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Requires auth headers (see Authentication) and Content-Type: application/json header.

Get a backend's logs

GET /backend/:backend_name/logs

Streams application logs from the given backend.

Example response

data: > node-hello-world@0.0.1 start
data: > node src/server.js
data:
data: Example app listening on port 8080
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Requires auth headers (see Authentication) and Accept: text/event-stream header.

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Related CLI commands: jamsocket logs

Get a backend's status stream

GET /backend/:backend_name/status/stream

Response is a stream where each line looks like:

data:{"state":"Ready","time":"2022-04-13T18:00:10.985294Z"}

Backend statuses

  • Loading - the backend has been created, and the image is being fetched

  • Starting - the image has been fetched and is running but is not yet listening on port 8080

  • Ready - the backend is listening on port 8080

  • Swept - the backend was terminated by Jamsocket because all connections were closed for the grace period

  • Exited - the backend exited on its own with a zero status

  • ErrorLoading - a failure occurred while loading the image

  • ErrorStarting - a failure occurred while starting the backend

  • TimedOutBeforeReady - a timeout occurred while waiting for the backend to become Ready

  • Failed - the backend exited on its own with a non-zero status

  • Terminated - the backend was terminated externally

  • Lost - the backend stopped running but its status wasn't updated due to a Jamsocket error

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Supports CORS

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Requires Accept: text/event-stream header.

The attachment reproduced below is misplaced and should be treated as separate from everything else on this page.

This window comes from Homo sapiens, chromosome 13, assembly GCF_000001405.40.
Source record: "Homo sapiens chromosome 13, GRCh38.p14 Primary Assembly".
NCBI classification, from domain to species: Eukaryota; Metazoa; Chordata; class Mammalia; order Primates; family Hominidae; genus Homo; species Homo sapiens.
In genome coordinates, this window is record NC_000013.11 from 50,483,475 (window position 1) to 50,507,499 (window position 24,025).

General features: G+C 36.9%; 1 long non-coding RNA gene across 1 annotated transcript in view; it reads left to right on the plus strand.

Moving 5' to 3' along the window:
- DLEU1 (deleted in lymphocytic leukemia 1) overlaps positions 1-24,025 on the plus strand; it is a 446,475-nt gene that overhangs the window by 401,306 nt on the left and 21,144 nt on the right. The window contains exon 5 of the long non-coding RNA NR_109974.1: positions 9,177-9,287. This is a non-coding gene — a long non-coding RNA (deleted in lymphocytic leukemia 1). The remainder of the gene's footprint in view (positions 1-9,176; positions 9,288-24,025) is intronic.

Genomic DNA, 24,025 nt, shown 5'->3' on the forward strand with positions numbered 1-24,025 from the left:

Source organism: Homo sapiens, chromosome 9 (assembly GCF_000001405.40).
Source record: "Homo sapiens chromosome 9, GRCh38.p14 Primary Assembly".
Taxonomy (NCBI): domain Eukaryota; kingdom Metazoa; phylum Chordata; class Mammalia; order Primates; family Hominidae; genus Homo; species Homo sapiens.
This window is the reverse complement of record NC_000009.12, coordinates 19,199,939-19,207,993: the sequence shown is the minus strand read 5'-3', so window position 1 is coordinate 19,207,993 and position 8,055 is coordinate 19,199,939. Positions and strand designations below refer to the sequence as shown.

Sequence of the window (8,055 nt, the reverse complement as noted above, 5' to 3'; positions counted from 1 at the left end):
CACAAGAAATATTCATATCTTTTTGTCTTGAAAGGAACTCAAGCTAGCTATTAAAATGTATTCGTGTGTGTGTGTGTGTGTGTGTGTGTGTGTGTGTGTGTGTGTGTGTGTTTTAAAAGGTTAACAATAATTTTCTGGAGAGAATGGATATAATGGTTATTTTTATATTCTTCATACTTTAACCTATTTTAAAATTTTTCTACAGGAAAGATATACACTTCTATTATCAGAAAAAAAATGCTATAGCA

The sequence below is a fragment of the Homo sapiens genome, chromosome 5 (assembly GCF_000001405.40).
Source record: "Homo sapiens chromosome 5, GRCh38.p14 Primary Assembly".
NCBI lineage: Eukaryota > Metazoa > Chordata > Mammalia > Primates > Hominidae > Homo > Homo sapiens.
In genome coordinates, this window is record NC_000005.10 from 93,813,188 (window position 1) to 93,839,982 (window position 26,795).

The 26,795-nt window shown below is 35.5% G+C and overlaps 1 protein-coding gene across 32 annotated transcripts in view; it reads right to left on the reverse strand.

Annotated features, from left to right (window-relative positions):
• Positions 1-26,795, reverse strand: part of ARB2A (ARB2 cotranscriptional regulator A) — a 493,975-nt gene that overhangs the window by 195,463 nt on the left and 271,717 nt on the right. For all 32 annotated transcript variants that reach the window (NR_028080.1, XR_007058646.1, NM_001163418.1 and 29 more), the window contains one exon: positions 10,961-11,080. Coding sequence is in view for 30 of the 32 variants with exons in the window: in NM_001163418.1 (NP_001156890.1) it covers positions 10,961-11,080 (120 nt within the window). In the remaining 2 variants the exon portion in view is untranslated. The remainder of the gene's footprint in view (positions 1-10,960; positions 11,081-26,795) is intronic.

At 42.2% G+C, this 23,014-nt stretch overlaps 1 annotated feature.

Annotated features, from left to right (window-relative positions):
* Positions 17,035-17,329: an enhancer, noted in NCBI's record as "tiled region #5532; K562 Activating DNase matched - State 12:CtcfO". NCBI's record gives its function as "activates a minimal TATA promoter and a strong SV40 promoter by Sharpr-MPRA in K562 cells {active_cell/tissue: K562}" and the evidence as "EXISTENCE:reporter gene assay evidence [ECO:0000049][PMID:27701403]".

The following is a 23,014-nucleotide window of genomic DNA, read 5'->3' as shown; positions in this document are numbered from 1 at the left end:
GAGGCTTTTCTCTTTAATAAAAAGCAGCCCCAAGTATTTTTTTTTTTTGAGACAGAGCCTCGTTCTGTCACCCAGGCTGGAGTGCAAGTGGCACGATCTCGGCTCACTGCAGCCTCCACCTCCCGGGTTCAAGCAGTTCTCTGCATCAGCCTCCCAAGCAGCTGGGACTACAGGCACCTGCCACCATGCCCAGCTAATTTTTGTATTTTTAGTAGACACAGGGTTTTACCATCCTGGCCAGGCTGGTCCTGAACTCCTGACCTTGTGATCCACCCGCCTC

Get a backend's current status

GET /backend/:backend_name/status

Same as /backend/:backend_name/status/stream except returns only the most recent status.

Example response

{"state":"Ready","time":"2022-04-13T18:00:21.719786Z"}
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Supports CORS

Backend ready page

GET /backend/:backend_name/ready

Serves a webpage that shows a loading screen for newly-spawned backends. The page listens for the backend’s Ready event, after which it does a client-side redirect to the backend’s url.

Terminate a backend

POST /backend/:backend_name/terminate

Terminate a backend. In most cases, you do not need to call this; backends will be terminated automatically after a period with no open connections (see grace_period_seconds in the spawn request.)

Returns {"status":"ok"} if termination request was successfully sent to backend.

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Requires auth headers (see Authentication)

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Related CLI commands: jamsocket terminate

CORS

Endpoints that support CORS currently allow all origins to read the response.

Backend Containers

  • Backends must listen on the port provided by the PORT env var (8080) in order for Jamsocket to detect when the backend is ready and for Jamsocket to proxy outside requests to the backend.
  • Currently Jamsocket will only allow HTTP requests and Sockets connections to be proxied to the backend.
  • All backends will have the following reserved env vars passed to them. Env vars with these names passed by the user when spawning will be overridden by the platform-provided values.
    • PORT (always 8080) - this is the port that session backend requests will be proxied to. You shoud run a server in your session backend on this port.
    • JAMSOCKET_SERVICE - this is your Jamsocket service's name.
    • SESSION_BACKEND_ID - a short, unique alphanumeric ID for your backend. This appears in the dashboard and can be used with the Jamsocket CLI. (Note: this is sometimes called the backend's "name".)
    • SESSION_BACKEND_KEY - this is the lock your backend was spawned with. (Learn more about locks in our locks explainer.)
    • SESSION_BACKEND_FENCING_TOKEN - this is a number that increases every time the lock is assigned. It can be used as a fencing token (opens in a new tab). Most applications will not need to use this.

Working directly with the Jamsocket Container Registry

It is generally recommended that you use the Jamsocket CLI to push images to the Jamsocket Container Registry. However, it is possible to push to and pull from the container registry directly.

The registry is hosted at new.jamcr.io.

Images are expected to follow the naming scheme [ACCOUNT]/[SERVICE]. For example, taylor/hello-world.

When logging into the container registry with docker login, use the account name as the username and an access token as the password. You can generate an access token at app.jamsocket.com/settings (opens in a new tab).

Jamsocket is built by Drifting in Space.